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Which is the best way in order to resize an encrypted (ecryptfs) ext4 home partition ?

Pros nad Cons of each method are greatly appreciated.

$ fdisk -l
Disk /dev/sda: 256.1 GB, 256060514304 bytes
255 heads, 63 sectors/track, 31130 cylinders, total 500118192 sectors
Units = sectors of 1 * 512 = 512 bytes
Sector size (logical/physical): 512 bytes / 512 bytes
I/O size (minimum/optimal): 512 bytes / 512 bytes

   Device Boot      Start         End      Blocks   Id  System
/dev/sda1   *          63    41945714    20972826    7  HPFS/NTFS/exFAT
/dev/sda2       207007744   211206554     2099405+  82  Linux swap / Solaris
/dev/sda3        42946560    82008063    19530752   83  Linux
/dev/sda4        82008064   207007743    62499840   83  Linux
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2 Answers 2

up vote 2 down vote accepted
+50

Boot Ubuntu from the LiveCD (or a USB-key) and run gparted. In the top-right you can select your harddisk. When it is selected you can just right-click on the partition and chose resize.

eCryptfs encrypts single files and not the whole partition. So can safely resize the partition as you like. Remember that you should have backups of your things!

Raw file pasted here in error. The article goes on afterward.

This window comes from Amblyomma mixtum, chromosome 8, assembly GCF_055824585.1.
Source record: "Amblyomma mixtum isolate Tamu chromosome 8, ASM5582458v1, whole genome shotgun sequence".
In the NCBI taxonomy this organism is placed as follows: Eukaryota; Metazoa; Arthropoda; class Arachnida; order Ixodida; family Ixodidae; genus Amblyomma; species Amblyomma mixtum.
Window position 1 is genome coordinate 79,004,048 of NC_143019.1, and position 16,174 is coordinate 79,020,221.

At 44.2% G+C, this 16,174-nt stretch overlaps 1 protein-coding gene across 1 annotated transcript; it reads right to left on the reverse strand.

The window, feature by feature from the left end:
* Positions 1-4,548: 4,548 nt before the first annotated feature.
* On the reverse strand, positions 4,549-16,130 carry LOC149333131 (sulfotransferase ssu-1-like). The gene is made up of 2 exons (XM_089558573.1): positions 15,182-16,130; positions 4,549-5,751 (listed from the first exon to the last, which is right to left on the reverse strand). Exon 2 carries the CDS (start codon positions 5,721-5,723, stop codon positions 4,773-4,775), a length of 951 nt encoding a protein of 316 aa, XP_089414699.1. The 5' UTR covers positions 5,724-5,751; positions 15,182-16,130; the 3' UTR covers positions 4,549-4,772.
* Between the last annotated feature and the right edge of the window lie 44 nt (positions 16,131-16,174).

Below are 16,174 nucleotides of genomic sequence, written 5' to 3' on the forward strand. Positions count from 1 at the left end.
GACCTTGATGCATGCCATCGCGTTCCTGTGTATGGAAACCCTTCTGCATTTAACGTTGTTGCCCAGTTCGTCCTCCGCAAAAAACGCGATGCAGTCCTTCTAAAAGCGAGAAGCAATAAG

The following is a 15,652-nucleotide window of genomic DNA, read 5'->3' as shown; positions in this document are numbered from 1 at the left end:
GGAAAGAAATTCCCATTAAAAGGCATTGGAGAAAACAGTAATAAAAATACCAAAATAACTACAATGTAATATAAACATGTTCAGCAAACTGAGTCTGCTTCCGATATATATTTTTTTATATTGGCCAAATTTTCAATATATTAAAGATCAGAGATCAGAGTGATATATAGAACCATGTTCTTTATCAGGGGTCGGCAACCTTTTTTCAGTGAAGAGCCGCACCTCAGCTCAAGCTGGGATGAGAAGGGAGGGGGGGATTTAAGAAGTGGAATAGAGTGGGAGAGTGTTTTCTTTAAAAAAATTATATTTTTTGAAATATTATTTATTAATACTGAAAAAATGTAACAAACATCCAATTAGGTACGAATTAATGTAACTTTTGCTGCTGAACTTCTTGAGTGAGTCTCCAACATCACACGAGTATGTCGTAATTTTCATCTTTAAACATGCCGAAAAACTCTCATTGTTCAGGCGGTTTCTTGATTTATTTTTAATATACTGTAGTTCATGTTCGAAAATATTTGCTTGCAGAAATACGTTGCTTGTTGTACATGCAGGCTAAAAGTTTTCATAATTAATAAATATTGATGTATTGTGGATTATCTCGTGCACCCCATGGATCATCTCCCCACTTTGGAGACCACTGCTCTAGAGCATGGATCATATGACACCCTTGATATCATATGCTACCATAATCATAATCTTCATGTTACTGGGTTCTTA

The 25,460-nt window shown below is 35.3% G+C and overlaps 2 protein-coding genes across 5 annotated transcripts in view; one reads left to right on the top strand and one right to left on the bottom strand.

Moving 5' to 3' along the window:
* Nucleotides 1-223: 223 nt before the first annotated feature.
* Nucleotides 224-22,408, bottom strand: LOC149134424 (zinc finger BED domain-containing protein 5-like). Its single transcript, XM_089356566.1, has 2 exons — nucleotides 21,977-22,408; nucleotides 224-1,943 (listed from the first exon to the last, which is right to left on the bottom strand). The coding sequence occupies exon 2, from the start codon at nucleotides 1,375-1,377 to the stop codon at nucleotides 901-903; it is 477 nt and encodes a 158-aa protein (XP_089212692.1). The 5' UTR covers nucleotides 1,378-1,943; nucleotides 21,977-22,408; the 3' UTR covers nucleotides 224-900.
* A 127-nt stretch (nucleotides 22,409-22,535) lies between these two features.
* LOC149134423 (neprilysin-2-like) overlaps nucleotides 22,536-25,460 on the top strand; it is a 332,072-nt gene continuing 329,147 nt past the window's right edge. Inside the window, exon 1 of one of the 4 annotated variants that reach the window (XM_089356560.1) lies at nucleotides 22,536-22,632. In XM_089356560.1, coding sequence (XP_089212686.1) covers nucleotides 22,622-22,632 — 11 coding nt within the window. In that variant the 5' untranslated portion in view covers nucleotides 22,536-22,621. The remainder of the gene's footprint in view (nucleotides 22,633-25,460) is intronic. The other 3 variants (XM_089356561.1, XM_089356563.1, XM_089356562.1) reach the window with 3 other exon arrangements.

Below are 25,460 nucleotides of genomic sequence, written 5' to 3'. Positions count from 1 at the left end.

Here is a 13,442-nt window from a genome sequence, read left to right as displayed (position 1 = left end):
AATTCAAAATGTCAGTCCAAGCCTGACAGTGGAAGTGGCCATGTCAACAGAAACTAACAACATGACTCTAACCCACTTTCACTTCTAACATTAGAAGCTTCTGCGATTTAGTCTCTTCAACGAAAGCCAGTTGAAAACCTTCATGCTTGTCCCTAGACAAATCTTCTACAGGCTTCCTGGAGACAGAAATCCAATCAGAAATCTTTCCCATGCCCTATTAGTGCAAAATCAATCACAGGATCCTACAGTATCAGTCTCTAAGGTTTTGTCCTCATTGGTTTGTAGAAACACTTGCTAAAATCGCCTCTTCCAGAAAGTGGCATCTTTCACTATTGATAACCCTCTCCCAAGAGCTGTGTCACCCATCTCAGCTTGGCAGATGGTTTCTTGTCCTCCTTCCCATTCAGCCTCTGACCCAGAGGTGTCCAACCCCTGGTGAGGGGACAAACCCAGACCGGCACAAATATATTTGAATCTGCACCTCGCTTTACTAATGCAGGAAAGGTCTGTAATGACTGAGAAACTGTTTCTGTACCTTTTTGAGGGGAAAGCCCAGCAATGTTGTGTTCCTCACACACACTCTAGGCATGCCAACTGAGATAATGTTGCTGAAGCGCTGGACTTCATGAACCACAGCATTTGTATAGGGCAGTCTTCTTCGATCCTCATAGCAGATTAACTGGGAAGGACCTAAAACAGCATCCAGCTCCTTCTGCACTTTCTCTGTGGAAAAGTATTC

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Are you sure? Resizing an encrypted partition is somewhat complicated. GUI tools such as Gparted see the LUKS container or crypt as unpartitioned space and thus resizing encrypted partitions must be performed entirely from the command line Source –  pl1nk Aug 9 '12 at 19:19
    
Yes, I'm sure. As I stated, ecryptfs ist not an encrypted container, but a file-based encryption. –  mniess Aug 9 '12 at 20:07
    
By this I assume that eCryptfs and LUKS are two different methods of encryption, and that Ubuntu uses eCryptfs by default? –  Jacques MALAPRADE Jan 12 at 11:27
    
If you chose to only encrypt your HOME, ecryptfs will be used. If you chose the new whole disk encryption option in the installer, LUKS will be used (and resizing becomes A LOT more difficult). –  mniess Jan 13 at 12:38

eCryptfs doesn't have on-disk partitions. To be safe, be sure that you've unmounted your eCryptfs-encrypted home directory and then follow the usual steps to resize the ext4 filesystem.

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Which are the "usual steps to resize the ext4 filesystem" ? –  pl1nk Jul 22 '12 at 14:32

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